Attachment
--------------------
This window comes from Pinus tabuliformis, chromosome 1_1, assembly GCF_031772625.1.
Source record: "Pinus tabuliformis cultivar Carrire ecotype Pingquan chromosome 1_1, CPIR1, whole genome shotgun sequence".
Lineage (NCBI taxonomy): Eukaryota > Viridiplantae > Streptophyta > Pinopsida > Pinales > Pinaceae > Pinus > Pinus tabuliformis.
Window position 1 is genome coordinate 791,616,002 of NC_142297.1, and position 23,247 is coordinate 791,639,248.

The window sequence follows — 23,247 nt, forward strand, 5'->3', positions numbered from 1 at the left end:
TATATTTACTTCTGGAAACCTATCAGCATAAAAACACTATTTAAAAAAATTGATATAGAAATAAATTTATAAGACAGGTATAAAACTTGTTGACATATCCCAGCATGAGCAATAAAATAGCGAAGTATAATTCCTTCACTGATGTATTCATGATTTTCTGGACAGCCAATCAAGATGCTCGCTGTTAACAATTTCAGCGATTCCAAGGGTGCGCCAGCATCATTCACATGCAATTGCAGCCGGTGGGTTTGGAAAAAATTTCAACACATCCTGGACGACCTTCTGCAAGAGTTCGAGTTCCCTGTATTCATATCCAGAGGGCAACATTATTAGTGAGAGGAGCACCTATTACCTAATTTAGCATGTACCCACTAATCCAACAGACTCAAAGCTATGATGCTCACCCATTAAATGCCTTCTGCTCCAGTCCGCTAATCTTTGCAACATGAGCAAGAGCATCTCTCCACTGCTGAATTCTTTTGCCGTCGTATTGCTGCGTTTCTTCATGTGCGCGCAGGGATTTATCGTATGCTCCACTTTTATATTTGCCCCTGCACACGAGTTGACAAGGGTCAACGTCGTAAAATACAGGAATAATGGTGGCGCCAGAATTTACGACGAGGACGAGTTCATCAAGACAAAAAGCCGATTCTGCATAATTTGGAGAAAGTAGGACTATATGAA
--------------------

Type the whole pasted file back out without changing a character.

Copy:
This window comes from Pinus tabuliformis, chromosome 1_1, assembly GCF_031772625.1.
Source record: "Pinus tabuliformis cultivar Carrire ecotype Pingquan chromosome 1_1, CPIR1, whole genome shotgun sequence".
Lineage (NCBI taxonomy): Eukaryota > Viridiplantae > Streptophyta > Pinopsida > Pinales > Pinaceae > Pinus > Pinus tabuliformis.
Window position 1 is genome coordinate 791,616,002 of NC_142297.1, and position 23,247 is coordinate 791,639,248.

The window sequence follows — 23,247 nt, forward strand, 5'->3', positions numbered from 1 at the left end:
TATATTTACTTCTGGAAACCTATCAGCATAAAAACACTATTTAAAAAAATTGATATAGAAATAAATTTATAAGACAGGTATAAAACTTGTTGACATATCCCAGCATGAGCAATAAAATAGCGAAGTATAATTCCTTCACTGATGTATTCATGATTTTCTGGACAGCCAATCAAGATGCTCGCTGTTAACAATTTCAGCGATTCCAAGGGTGCGCCAGCATCATTCACATGCAATTGCAGCCGGTGGGTTTGGAAAAAATTTCAACACATCCTGGACGACCTTCTGCAAGAGTTCGAGTTCCCTGTATTCATATCCAGAGGGCAACATTATTAGTGAGAGGAGCACCTATTACCTAATTTAGCATGTACCCACTAATCCAACAGACTCAAAGCTATGATGCTCACCCATTAAATGCCTTCTGCTCCAGTCCGCTAATCTTTGCAACATGAGCAAGAGCATCTCTCCACTGCTGAATTCTTTTGCCGTCGTATTGCTGCGTTTCTTCATGTGCGCGCAGGGATTTATCGTATGCTCCACTTTTATATTTGCCCCTGCACACGAGTTGACAAGGGTCAACGTCGTAAAATACAGGAATAATGGTGGCGCCAGAATTTACGACGAGGACGAGTTCATCAAGACAAAAAGCCGATTCTGCATAATTTGGAGAAAGTAGGACTATATGAA